The announcement of plans by Beijing authorities to ordain bishops without a papal mandate has driven a young priest from northern China to call Church leaders to work for dialogue and reconciliation among Catholics in his country.
The Chinese State Administration for Religious Affairs (SARA) plans reportedly include independent election and ordination of bishops by the government-organised Chinese Catholic Patriotic Association and the “official” Catholic bishops’ conference.
The plan also reportedly instructs the two official church bodies to convene the ninth national assembly of Catholic representatives, strengthen their leadership-building and promote democracy in running the Catholic Church.
Since the religious affairs administration published its plan last week, “strong reactions of anonymous sources were published by people from outside”, the priest told Catholic News Service.
The priest said that while “strong reactions from outside” China focused on the impact of plans on China-Vatican relations, “people like us [inside China] are also concerned about the very hard struggle we have to undergo inside ourselves and between the two Catholic communities”.
“In some cases people look forward to the appointment for their ordination as a way to get power, but many others who may not be as vocal are coerced into joining because, if they refuse ordination, they will have to suffer the consequences,” the priest said.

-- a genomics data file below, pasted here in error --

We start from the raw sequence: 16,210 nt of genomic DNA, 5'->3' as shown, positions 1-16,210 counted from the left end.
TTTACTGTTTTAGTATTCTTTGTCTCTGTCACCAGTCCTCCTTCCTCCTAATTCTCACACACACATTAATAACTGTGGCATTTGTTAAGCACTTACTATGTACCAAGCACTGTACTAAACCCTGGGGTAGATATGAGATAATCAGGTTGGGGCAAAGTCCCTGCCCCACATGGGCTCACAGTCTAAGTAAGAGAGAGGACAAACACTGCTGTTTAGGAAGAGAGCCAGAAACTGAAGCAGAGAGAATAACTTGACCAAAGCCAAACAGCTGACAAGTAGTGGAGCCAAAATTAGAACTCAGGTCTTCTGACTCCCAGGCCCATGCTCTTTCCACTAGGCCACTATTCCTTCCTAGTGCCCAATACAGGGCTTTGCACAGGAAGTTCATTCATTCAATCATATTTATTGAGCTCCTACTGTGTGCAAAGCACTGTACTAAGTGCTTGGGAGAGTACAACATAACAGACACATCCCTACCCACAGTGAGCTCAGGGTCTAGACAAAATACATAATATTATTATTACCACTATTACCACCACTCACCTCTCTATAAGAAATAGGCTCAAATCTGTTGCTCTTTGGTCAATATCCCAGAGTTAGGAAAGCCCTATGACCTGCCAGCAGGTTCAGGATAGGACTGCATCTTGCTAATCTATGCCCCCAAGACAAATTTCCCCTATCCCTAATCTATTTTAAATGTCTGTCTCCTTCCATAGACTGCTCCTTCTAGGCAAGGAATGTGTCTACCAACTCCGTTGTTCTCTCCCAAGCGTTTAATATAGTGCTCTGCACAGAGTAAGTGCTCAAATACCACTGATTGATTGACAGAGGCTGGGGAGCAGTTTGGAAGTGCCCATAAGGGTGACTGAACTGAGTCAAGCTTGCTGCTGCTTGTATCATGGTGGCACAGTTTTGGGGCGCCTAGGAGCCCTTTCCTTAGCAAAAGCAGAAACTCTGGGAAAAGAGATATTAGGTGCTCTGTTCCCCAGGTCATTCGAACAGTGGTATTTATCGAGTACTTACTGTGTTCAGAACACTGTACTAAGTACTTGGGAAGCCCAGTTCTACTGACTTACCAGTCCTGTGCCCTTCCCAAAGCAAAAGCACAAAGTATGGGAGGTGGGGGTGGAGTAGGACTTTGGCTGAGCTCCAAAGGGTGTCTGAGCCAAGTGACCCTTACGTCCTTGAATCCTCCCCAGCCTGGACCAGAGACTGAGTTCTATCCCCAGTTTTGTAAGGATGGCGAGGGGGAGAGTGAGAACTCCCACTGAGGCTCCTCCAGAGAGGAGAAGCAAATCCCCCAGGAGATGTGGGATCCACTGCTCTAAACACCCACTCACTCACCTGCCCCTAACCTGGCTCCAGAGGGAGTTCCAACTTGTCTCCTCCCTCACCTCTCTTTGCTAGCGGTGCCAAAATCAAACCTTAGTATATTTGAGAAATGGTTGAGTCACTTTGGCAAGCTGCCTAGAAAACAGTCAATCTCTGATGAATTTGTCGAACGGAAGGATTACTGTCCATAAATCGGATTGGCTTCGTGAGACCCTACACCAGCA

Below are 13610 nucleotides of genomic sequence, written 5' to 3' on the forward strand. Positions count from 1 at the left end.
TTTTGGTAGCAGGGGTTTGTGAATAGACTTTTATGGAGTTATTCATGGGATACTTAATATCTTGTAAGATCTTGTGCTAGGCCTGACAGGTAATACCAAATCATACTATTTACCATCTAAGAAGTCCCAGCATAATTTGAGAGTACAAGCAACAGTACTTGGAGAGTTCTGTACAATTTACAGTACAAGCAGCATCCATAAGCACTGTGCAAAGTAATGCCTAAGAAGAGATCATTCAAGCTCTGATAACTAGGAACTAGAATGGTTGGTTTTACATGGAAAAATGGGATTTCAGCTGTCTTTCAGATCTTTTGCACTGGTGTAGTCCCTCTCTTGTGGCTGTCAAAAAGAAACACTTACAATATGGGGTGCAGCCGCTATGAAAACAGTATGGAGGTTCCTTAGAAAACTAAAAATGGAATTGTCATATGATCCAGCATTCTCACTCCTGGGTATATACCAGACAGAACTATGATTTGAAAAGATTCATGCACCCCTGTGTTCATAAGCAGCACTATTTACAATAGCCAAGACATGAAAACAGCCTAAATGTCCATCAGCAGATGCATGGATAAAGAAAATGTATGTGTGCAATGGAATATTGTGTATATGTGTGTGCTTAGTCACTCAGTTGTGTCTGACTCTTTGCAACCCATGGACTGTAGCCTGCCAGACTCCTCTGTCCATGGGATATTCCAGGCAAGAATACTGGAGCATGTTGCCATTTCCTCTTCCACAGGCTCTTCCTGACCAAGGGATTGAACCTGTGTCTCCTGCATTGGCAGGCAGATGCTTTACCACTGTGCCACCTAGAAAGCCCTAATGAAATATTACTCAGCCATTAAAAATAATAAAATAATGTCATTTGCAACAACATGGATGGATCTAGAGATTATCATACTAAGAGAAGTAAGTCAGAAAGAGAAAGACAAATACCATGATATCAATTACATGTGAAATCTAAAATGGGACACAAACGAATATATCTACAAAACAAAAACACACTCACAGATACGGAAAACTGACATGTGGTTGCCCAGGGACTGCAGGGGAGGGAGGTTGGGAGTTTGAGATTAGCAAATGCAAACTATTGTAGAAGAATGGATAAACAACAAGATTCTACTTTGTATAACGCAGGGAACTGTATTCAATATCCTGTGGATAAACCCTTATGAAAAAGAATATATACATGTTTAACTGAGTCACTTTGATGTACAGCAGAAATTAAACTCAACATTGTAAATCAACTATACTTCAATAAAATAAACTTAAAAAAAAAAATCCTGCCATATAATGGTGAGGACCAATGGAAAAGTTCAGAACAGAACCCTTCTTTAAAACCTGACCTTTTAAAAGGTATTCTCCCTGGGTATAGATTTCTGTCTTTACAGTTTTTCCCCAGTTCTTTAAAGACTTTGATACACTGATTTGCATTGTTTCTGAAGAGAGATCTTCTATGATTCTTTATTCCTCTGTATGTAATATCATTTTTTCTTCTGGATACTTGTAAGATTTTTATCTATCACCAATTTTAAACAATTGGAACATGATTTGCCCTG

He appealed for dialogue and understanding among Catholics who might be quick to judge fellow Church members who may not be as bold as others in publicly criticising government’s “defiance” of Rome.
“People like us [inside China] we have to follow regulations or the stand of the Church, but in a given situation sometimes it is really difficult,” the priest said.
He told the story of his classmates who refused to be ordained as deacons in 2006.
“The government set up their ordination, but they refused to follow, so the police were sent to close the entrance to the bishop’s house. When some escaped house arrest, local government officials went to their homes, got their parents and asked them to tell their sons to follow the government order. Seminarians were taken for a brainwashing programme, and they were asked to write a letter declaring support for the policy of the government.”
He said if Chinese Catholics were not careful they could be helping the government with its strategy of weakening the Catholic Church by dividing its members.
He said people inside China saw the SARA plan for 2015 in this bigger and deeper historical context rather than just as provocation or trying to show the Holy See it has the Church under its control.
“Even in our textbooks in high school, it is clearly stated that religion is like poison of the human mind,” the priest said, noting the Communist Party’s determination to keep religion from exerting power as a political force.
In his view, aside from its concern about foreign interference through religion, the Chinese government diffuses this potential political power of the Church by dividing its members.
“Now, sad to say, we are divided into the so-called underground and official churches, and government can play the Catholics against each other. They give favours to the open [official] church and are stricter with the underground church.”
The priest said he believed the solution was for Catholics to work toward reconciliation and to unite. “If we ourselves are divided, the government won’t be afraid of the Church,” he said, explaining that Church protest or preaching would not have as much impact as when the Church spoke as one united body.
The priest acknowledged it was difficult for China’s Catholics to unite and work for reconciliation, but stressed it was not impossible.
“Even if China has diplomatic ties with the Holy See, it will not have as deep an impact if the local Church cannot reconcile. This can be done through dialogue, using a spiritual approach,” he added.